Whither the Mumme Poll?

With the Coaches Poll being reduced to a sideshow irrelevancy (easily the greatest by-product of the new postseason format), Tidefan and I thought we’d take stock of where things stand with the Mumme Poll.  There is a temptation to declare victory and call it a day – I think we’ve proven that approval voting is a credible way to assemble a top twenty ballot while reducing the appearance of bias and conflicts of interest as well as making the ballot process much less time-consuming – but I’d like to believe there’s a way to keep the MP relevant in the new playoff era.

Specifically, what I’ve been contemplating is using approval voting not to put together a rankings list, but instead to create a semi-final pool.  Could a random group of college football fans put together a four-team group that would be as worthy of respect as what’s going to come out of the sausage factory selection committee process?  I don’t know, but I thought it might be fun to try.

So here’s what I’ve come up with:  cut the ballot size from ten to eight, drop the tiebreaker and let approval voting determine the top four schools.  It’s even more streamlined than what we’ve done over the past few years.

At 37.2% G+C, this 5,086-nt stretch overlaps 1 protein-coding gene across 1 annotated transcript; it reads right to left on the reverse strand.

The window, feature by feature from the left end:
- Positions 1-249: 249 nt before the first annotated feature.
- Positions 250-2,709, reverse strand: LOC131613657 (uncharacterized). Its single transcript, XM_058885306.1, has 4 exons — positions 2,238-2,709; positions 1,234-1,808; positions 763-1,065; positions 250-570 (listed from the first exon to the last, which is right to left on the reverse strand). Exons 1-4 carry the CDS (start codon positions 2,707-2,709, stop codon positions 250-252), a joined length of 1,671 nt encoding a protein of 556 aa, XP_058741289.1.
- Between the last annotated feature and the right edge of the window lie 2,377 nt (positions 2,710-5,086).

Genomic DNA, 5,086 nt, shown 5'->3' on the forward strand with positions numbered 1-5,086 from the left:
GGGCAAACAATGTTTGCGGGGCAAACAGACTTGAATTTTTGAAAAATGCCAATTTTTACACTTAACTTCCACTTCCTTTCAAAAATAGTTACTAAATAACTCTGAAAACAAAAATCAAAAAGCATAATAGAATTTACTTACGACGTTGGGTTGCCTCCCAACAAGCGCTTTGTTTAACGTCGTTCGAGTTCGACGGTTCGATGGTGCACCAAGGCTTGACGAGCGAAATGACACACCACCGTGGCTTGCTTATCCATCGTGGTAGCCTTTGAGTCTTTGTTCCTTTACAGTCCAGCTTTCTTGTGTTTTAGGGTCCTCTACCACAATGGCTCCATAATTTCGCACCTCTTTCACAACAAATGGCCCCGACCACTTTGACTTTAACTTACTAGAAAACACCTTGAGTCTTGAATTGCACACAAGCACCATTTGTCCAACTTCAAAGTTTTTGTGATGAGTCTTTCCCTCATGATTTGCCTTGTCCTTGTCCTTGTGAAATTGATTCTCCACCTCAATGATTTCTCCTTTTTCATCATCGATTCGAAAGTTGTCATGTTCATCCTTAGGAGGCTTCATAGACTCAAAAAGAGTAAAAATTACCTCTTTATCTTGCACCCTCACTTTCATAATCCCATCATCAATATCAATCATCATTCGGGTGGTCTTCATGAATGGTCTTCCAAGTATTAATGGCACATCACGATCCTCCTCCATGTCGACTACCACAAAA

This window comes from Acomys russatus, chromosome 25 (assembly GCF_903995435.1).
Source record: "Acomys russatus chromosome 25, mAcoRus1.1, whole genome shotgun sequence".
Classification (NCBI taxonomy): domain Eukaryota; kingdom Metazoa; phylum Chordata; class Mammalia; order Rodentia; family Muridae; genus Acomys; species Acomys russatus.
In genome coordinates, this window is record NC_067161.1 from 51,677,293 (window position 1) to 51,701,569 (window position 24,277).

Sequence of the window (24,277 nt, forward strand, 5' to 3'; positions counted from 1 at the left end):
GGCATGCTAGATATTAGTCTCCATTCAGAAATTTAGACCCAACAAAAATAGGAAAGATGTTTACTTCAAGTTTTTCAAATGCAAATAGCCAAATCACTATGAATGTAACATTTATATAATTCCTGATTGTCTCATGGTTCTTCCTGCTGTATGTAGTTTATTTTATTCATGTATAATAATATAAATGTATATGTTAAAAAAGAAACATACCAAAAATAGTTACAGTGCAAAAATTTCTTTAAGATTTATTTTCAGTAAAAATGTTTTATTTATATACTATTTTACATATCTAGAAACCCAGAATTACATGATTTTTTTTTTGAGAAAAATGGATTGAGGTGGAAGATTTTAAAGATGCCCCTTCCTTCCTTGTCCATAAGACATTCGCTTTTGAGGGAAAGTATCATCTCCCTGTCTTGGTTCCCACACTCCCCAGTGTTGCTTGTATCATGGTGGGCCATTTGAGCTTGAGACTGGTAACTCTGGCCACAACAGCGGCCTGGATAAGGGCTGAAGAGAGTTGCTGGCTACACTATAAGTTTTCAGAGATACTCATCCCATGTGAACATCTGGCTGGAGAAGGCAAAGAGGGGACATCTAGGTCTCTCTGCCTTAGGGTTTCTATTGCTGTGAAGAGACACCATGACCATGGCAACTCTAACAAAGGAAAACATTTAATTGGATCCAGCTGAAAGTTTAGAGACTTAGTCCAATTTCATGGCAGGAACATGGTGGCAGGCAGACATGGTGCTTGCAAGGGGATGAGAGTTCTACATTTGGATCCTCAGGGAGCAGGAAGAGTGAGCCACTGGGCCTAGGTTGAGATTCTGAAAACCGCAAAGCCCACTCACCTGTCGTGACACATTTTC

Anyway, I’d like your feedback on this.  We’re a little disappointed in the drop off we saw in participation this past season, so among other things, I’m looking for ways to generate a higher level of interest.  Give me your thoughts in the comments.


Filed under Mumme Poll

39 responses to “Whither the Mumme Poll?

  1. I have not been an active MP participant, but after reading all the crazy rules/non rules of how the committee is going to conduct itself, it sure seems like the easiest way to determine the participants would be to use a MP format.

    Each member of the committee submits their top 4………and the top 4 vote getters are in.

    If there’s a tie for the 4th spot, all members revote, selecting only one of the teams that’s tied, and the top vote getter is in.

    There would have to be some tie breaker if two teams remained tied for the 4th spot, I don’t have a good idea for what that would be. But somebody smarter than should be able to come up with something that makes sense.

    Then once the 4 teams are selected, the only really hard part for the committee is seeding of the 4 teams.